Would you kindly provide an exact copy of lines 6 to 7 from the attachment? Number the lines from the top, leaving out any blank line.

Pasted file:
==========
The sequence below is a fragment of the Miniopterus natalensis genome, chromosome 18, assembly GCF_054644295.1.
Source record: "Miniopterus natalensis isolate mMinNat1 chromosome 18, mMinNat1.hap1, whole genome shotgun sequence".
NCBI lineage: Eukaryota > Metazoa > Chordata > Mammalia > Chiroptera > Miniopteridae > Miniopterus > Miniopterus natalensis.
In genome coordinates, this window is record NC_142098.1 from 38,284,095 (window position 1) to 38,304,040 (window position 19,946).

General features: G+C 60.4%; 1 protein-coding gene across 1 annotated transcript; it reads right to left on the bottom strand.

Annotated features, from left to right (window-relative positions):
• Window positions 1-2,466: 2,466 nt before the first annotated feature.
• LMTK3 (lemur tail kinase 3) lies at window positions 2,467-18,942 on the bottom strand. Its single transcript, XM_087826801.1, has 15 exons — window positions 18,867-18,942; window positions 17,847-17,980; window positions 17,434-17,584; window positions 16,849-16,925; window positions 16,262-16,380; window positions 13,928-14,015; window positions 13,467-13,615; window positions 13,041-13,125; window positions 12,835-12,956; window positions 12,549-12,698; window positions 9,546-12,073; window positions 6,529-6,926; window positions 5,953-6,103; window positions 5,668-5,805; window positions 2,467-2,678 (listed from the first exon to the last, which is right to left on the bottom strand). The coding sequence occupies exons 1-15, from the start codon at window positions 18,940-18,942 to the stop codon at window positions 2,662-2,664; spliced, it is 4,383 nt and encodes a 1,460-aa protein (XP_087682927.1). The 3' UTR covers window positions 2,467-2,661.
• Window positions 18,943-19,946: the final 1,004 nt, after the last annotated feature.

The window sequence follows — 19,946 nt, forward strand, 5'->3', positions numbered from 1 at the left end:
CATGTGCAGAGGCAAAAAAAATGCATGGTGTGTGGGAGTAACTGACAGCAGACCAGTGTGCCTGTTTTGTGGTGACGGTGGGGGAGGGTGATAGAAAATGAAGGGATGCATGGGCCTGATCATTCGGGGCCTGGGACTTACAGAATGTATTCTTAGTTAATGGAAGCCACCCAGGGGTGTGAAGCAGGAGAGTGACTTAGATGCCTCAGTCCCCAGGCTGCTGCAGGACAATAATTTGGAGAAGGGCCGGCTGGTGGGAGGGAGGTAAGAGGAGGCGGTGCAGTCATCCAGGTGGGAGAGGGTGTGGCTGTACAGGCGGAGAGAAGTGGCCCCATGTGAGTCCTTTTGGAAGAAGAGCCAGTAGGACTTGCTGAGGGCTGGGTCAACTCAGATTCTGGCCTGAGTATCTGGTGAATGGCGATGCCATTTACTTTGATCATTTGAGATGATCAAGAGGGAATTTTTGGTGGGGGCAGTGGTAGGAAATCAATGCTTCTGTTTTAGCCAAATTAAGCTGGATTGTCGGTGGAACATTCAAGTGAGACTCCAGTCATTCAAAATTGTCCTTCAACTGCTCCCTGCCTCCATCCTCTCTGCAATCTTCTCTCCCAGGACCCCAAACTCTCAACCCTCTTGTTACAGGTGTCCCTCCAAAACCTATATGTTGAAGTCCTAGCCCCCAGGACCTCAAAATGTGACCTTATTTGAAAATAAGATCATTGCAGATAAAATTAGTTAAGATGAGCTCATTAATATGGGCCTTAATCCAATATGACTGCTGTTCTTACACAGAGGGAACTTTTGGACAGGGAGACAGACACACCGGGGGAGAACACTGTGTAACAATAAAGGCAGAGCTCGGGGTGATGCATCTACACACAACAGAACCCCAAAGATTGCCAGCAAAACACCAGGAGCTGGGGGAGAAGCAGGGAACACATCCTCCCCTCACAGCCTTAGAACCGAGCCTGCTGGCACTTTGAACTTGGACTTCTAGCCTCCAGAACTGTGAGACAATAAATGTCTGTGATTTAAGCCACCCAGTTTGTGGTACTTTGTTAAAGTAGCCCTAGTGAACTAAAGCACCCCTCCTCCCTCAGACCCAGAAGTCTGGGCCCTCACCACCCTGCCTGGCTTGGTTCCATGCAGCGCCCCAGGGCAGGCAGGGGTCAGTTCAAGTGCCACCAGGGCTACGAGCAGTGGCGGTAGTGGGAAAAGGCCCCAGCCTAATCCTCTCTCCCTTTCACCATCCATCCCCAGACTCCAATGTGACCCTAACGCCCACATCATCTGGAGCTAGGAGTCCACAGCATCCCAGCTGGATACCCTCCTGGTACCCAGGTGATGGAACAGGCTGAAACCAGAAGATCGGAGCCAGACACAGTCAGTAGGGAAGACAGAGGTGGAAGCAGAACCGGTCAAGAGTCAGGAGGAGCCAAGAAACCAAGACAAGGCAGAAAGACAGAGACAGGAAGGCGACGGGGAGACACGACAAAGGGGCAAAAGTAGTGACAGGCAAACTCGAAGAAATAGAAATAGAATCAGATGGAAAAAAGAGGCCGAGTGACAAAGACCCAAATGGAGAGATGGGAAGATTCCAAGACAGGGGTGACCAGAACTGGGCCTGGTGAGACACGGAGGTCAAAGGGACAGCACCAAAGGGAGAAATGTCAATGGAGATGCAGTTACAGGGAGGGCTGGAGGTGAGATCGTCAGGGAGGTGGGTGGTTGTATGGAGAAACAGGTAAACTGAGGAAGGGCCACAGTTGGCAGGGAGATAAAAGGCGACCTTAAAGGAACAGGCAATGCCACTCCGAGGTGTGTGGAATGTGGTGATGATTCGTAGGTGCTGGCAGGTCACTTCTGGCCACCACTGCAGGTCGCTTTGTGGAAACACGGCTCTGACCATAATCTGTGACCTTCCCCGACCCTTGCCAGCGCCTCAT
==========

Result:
Annotated features, from left to right (window-relative positions):
• Window positions 1-2,466: 2,466 nt before the first annotated feature.